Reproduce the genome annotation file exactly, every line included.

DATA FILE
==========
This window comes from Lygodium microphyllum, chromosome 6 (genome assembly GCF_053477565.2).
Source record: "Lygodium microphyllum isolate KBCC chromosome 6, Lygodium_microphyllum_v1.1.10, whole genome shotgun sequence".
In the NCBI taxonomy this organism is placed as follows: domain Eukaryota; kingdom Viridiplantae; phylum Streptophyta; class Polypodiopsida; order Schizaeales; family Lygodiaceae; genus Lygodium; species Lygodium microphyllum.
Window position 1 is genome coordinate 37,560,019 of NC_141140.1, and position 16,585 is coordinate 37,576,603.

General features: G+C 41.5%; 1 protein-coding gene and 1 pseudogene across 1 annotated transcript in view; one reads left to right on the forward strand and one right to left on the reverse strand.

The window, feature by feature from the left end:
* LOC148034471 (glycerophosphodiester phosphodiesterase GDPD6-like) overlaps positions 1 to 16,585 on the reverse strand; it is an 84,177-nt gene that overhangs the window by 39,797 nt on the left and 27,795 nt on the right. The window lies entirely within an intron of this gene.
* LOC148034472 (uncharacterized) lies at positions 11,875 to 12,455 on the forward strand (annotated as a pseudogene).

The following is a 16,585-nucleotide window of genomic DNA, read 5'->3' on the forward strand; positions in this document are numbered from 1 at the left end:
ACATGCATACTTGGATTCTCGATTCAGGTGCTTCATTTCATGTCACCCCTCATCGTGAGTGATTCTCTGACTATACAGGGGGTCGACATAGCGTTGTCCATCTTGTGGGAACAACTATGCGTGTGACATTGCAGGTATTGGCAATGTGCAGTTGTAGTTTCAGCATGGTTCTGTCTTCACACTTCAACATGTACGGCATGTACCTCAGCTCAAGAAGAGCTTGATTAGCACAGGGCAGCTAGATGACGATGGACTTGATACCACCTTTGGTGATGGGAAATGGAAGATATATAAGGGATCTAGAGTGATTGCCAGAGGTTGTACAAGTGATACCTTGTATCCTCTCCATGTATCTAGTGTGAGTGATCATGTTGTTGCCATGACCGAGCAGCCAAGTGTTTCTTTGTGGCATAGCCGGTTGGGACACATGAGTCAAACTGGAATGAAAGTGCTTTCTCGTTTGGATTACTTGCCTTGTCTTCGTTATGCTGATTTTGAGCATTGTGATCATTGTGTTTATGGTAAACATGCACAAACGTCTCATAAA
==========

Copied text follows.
This window comes from Lygodium microphyllum, chromosome 6 (genome assembly GCF_053477565.2).
Source record: "Lygodium microphyllum isolate KBCC chromosome 6, Lygodium_microphyllum_v1.1.10, whole genome shotgun sequence".
In the NCBI taxonomy this organism is placed as follows: domain Eukaryota; kingdom Viridiplantae; phylum Streptophyta; class Polypodiopsida; order Schizaeales; family Lygodiaceae; genus Lygodium; species Lygodium microphyllum.
Window position 1 is genome coordinate 37,560,019 of NC_141140.1, and position 16,585 is coordinate 37,576,603.

General features: G+C 41.5%; 1 protein-coding gene and 1 pseudogene across 1 annotated transcript in view; one reads left to right on the forward strand and one right to left on the reverse strand.

The window, feature by feature from the left end:
* LOC148034471 (glycerophosphodiester phosphodiesterase GDPD6-like) overlaps positions 1 to 16,585 on the reverse strand; it is an 84,177-nt gene that overhangs the window by 39,797 nt on the left and 27,795 nt on the right. The window lies entirely within an intron of this gene.
* LOC148034472 (uncharacterized) lies at positions 11,875 to 12,455 on the forward strand (annotated as a pseudogene).

The following is a 16,585-nucleotide window of genomic DNA, read 5'->3' on the forward strand; positions in this document are numbered from 1 at the left end:
ACATGCATACTTGGATTCTCGATTCAGGTGCTTCATTTCATGTCACCCCTCATCGTGAGTGATTCTCTGACTATACAGGGGGTCGACATAGCGTTGTCCATCTTGTGGGAACAACTATGCGTGTGACATTGCAGGTATTGGCAATGTGCAGTTGTAGTTTCAGCATGGTTCTGTCTTCACACTTCAACATGTACGGCATGTACCTCAGCTCAAGAAGAGCTTGATTAGCACAGGGCAGCTAGATGACGATGGACTTGATACCACCTTTGGTGATGGGAAATGGAAGATATATAAGGGATCTAGAGTGATTGCCAGAGGTTGTACAAGTGATACCTTGTATCCTCTCCATGTATCTAGTGTGAGTGATCATGTTGTTGCCATGACCGAGCAGCCAAGTGTTTCTTTGTGGCATAGCCGGTTGGGACACATGAGTCAAACTGGAATGAAAGTGCTTTCTCGTTTGGATTACTTGCCTTGTCTTCGTTATGCTGATTTTGAGCATTGTGATCATTGTGTTTATGGTAAACATGCACAAACGTCTCATAAA